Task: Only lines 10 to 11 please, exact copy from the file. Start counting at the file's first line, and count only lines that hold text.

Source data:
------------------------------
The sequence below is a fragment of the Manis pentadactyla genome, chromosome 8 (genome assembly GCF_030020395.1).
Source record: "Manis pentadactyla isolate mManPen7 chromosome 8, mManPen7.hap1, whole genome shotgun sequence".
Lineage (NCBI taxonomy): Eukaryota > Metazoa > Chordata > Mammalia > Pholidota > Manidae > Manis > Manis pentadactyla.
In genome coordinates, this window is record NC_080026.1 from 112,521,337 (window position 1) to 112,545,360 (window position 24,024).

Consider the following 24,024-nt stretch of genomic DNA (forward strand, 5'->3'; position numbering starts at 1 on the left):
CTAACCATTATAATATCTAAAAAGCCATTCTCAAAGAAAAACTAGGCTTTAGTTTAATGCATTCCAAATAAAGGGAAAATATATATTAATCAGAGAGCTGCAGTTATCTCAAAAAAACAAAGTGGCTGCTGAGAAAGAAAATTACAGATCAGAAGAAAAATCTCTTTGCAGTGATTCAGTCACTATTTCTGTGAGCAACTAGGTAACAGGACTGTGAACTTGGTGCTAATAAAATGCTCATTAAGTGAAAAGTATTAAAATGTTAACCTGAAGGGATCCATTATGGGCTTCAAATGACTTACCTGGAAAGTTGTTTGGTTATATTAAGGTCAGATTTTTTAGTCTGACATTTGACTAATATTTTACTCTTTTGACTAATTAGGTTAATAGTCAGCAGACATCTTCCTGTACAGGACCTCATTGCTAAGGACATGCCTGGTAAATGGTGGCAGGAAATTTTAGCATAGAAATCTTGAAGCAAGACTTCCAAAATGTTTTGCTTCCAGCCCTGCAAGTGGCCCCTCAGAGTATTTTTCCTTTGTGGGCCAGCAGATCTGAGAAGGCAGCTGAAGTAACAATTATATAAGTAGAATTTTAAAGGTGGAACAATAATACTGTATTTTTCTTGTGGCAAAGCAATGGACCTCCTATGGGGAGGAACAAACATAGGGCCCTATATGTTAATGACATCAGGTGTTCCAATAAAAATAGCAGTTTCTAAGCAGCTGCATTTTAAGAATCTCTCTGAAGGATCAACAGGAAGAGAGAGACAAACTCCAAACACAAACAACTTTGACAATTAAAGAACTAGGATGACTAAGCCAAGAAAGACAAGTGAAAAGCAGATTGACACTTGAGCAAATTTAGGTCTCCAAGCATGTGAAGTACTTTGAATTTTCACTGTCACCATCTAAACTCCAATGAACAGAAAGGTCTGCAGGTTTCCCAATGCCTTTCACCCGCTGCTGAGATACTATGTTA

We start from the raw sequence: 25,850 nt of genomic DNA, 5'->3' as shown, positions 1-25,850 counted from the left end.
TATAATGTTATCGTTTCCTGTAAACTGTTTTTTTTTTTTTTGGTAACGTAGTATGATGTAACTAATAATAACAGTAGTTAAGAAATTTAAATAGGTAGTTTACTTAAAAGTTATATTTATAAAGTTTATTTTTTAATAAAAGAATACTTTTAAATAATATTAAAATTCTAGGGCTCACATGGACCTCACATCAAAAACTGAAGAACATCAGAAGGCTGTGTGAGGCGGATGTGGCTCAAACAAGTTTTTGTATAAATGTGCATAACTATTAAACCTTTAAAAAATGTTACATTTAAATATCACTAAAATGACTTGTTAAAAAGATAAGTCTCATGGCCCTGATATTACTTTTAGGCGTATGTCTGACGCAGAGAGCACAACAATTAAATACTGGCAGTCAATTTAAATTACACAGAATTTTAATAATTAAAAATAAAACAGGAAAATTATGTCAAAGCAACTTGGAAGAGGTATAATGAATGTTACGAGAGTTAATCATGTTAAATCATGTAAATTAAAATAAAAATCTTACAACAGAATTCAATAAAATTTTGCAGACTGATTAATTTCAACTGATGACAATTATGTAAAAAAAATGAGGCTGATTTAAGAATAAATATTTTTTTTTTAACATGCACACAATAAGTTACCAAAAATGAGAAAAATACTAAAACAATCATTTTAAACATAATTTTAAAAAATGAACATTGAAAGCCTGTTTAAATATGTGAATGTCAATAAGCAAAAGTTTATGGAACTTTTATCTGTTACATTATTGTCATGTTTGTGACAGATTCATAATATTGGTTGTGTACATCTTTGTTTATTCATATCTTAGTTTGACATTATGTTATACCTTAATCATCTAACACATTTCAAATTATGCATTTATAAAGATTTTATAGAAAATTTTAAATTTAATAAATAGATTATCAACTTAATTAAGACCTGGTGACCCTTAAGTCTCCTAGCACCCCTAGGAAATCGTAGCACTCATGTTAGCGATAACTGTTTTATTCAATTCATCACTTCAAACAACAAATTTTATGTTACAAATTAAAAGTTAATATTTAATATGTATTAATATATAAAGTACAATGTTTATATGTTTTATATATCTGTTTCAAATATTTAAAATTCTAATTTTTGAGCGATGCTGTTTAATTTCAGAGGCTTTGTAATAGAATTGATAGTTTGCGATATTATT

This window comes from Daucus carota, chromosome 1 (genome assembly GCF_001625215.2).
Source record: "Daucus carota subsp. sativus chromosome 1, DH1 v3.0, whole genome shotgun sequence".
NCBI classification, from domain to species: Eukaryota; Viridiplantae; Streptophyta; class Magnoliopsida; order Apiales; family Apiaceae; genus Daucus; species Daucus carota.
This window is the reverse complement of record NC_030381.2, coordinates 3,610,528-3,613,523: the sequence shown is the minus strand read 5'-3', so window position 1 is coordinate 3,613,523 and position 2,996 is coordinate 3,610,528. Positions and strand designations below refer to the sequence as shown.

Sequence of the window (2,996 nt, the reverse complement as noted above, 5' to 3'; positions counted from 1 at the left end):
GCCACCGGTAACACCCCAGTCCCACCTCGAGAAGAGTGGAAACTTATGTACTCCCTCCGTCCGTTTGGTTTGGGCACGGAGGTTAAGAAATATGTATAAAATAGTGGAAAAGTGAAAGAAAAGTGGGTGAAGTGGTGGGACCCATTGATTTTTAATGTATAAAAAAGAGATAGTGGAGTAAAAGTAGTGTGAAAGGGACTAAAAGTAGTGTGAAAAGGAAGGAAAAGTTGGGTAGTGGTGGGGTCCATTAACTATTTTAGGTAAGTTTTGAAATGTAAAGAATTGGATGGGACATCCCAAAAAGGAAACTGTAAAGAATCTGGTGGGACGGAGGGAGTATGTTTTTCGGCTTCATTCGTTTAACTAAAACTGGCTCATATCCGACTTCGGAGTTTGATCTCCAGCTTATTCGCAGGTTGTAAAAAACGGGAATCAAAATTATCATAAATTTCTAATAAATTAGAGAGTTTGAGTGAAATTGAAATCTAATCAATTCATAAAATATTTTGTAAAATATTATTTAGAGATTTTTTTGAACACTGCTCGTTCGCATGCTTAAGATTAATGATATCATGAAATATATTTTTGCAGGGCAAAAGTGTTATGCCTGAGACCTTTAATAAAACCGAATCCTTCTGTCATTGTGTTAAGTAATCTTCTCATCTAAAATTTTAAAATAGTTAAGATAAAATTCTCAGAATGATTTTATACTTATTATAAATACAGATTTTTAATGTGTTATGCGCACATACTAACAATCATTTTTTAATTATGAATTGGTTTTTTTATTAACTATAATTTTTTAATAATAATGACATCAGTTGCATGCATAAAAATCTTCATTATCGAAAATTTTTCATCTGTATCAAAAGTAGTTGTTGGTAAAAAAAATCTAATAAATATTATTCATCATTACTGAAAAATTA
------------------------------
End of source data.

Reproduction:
Source record: "Daucus carota subsp. sativus chromosome 1, DH1 v3.0, whole genome shotgun sequence".
NCBI classification, from domain to species: Eukaryota; Viridiplantae; Streptophyta; class Magnoliopsida; order Apiales; family Apiaceae; genus Daucus; species Daucus carota.